By Carolina Hinojosa-Cisneros
When driving into small towns like Smiley, Texas, the “Mexican American Only” cemeteries exist along crooked, unpaved roads overgrown with weeds and dirt so thick it clogs your throat. Families, like my husband’s family, drive out in a caravan to clean up the plots where loved ones rest because the town doesn’t maintain the upkeep. Small children and adults walk through stickers, as we call them in Texas, which cling to their shoes but by default prick the skin so hard they’re left with tiny bruises.
These are thorny reminders that while today we are free to bury our dead where we’d like, our grandparents’ bodies are left to our care in segregation.
Not too long ago, our bodies couldn’t be buried next to the bodies of white people or in the same vicinity. Although segregation of cemeteries was abolished in 1948, even up until 2016 some cemeteries still practiced segregation in South Texas.
In Normanna, Texas, one-and-a-half hours from San Antonio, the town received much turmoil from lawmakers for upholding a “Whites Only” policy. The wife of a Mexican American man, who herself was white, was refused burial of her husband in the San Domingo Cemetery. Mrs. Dorothy Barrera brought her case before MALDEF (Mexican American Legal Defense and Educational Fund), as she found herself battling a modern-day segregation battle.
It took a lawsuit and an outpouring of support from the Latino community to fight for Mrs. Barrera wanting to bury her husband, Pedro, in the town cemetery. On July 23, 2016, the Normanna Cemetery Association admitted defeat, and Mr. Barrera was buried in the San Domingo Cemetery. This is a right many take for granted, while we still fight for our right to be buried with dignity.
The Whole Earth
Mrs. Barrera’s fight reminds me of Paul’s commitment and determination to spread the message of God. Mrs. Barrera’s determination to not be silenced was heard, and she won as Paul won the hearts of the prominent people of Athens.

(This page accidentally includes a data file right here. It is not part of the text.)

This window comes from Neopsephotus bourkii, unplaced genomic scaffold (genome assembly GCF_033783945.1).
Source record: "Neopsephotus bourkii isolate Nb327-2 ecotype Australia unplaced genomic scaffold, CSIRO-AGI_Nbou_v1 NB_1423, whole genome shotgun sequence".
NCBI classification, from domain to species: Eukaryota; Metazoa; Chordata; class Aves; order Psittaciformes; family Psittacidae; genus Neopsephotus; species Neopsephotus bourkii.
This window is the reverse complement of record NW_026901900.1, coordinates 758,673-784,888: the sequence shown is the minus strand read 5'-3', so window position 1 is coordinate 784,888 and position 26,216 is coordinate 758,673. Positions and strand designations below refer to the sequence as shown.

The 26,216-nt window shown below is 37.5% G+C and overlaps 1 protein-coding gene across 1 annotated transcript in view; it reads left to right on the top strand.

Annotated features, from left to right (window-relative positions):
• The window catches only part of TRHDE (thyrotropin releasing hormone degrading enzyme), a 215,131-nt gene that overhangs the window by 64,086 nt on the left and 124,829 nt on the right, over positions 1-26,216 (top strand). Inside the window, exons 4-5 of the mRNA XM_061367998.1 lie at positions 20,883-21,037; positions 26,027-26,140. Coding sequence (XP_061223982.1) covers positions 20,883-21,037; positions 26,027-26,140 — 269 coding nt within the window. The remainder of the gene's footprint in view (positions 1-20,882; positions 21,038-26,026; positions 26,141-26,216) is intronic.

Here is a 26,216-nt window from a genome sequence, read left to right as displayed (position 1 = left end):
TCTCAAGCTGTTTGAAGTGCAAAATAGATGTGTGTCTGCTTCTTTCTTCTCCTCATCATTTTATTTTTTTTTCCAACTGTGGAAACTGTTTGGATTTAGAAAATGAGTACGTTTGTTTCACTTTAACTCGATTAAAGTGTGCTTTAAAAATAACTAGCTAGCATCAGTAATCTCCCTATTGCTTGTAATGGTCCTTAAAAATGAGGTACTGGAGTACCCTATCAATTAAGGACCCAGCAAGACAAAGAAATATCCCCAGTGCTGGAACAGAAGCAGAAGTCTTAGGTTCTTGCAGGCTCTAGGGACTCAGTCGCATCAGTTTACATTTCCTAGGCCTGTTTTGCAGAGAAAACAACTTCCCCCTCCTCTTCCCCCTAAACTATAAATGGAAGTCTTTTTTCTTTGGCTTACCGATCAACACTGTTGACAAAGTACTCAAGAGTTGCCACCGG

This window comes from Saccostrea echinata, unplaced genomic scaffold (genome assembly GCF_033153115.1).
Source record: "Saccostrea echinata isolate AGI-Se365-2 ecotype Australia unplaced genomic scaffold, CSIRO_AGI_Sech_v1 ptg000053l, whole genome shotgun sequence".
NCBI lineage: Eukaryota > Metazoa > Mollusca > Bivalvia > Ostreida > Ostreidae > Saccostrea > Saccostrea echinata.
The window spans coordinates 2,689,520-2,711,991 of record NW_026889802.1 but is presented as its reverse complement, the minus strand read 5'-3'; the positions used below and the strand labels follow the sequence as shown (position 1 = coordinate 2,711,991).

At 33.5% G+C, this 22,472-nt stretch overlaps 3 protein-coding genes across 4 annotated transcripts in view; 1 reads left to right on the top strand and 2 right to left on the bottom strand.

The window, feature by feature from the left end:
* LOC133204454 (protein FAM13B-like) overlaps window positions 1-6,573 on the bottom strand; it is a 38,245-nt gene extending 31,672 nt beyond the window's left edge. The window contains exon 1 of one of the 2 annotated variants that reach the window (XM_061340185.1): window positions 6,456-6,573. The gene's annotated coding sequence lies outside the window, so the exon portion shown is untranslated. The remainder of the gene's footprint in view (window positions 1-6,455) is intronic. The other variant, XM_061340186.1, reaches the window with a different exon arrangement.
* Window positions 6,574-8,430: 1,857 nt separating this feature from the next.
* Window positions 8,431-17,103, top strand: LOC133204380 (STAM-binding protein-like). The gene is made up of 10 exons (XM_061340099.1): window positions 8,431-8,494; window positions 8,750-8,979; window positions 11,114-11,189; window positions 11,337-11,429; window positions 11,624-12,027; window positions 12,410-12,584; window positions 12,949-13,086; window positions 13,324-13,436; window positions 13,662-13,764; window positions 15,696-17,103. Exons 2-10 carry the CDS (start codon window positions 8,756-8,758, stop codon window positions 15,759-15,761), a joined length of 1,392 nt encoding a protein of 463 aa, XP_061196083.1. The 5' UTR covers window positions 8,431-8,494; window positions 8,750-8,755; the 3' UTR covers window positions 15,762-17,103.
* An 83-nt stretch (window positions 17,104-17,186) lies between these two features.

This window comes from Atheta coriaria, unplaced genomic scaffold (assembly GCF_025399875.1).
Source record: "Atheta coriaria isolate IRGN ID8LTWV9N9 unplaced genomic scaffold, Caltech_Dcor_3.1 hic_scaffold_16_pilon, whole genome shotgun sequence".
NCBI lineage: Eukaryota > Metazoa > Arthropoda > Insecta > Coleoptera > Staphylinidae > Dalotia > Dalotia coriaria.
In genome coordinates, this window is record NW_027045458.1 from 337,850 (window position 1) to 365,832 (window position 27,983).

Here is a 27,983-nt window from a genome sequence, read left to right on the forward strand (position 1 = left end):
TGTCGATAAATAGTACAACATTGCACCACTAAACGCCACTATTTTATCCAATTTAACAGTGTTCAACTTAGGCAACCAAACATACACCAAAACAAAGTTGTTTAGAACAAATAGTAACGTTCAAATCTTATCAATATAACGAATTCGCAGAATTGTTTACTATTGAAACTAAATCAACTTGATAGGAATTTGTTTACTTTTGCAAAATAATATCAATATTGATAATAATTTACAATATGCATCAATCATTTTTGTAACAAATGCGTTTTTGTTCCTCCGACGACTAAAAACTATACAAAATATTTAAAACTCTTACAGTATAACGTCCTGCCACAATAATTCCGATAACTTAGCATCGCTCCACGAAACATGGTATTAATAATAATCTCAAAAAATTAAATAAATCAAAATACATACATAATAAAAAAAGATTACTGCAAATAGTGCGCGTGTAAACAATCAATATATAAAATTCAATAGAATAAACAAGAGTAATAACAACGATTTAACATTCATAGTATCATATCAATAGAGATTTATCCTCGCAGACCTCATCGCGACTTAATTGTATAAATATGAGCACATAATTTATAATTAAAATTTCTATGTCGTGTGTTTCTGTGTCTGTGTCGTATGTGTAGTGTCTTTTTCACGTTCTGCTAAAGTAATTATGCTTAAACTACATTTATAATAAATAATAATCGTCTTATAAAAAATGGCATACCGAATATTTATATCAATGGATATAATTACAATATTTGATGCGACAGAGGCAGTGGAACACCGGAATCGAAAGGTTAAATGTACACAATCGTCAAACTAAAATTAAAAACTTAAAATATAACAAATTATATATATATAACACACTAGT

The cemetery operator in Normanna felt that there was treason against the state with its refusal. But it went beyond the law. Not only is it illegal to refuse a Mexican American from being buried in the town cemetery, it is also taking our God out of context. In the fight to keep cemeteries “pure” as it were, the town of Normanna missed the entire message of the gospel.
From one man, God made all the nations that they should inhabit the whole earth. The whole earth. Not the right side of the earth or the small piece of flatland outside of a major city. No. God made from a man entire nations that they should be visible and live on the entire earth. In God we have our whole lives. In him we move and live.
Our God is greater. God doesn’t live in temples or manmade structures here on earth. We recognize that God is not in the cemetery—neither is he an ornament on a tombstone. We understand our loved ones’ souls do not live in these segregated cemeteries. God has championed us to a higher place where we live eternally in peace and freedom.
Yet when a body of people are marginalized in death, it reflects their otherness while they were still alive. It’s a cross their children, grandchildren, and great grandchildren are left to carry for decades after the body is laid to rest.
It’s a piece of the earth separated for upkeep year after year.
In light of these incidents, may we consider our own communities and our own hearts. Does some inner desire to uphold prejudices place us in a similar situation as these Texas towns? Or are we offering dignity in all aspects of life—for all people?
Carolina Hinojosa-Cisneros is a mother, wife, poet, and writer in San Antonio, Texas.
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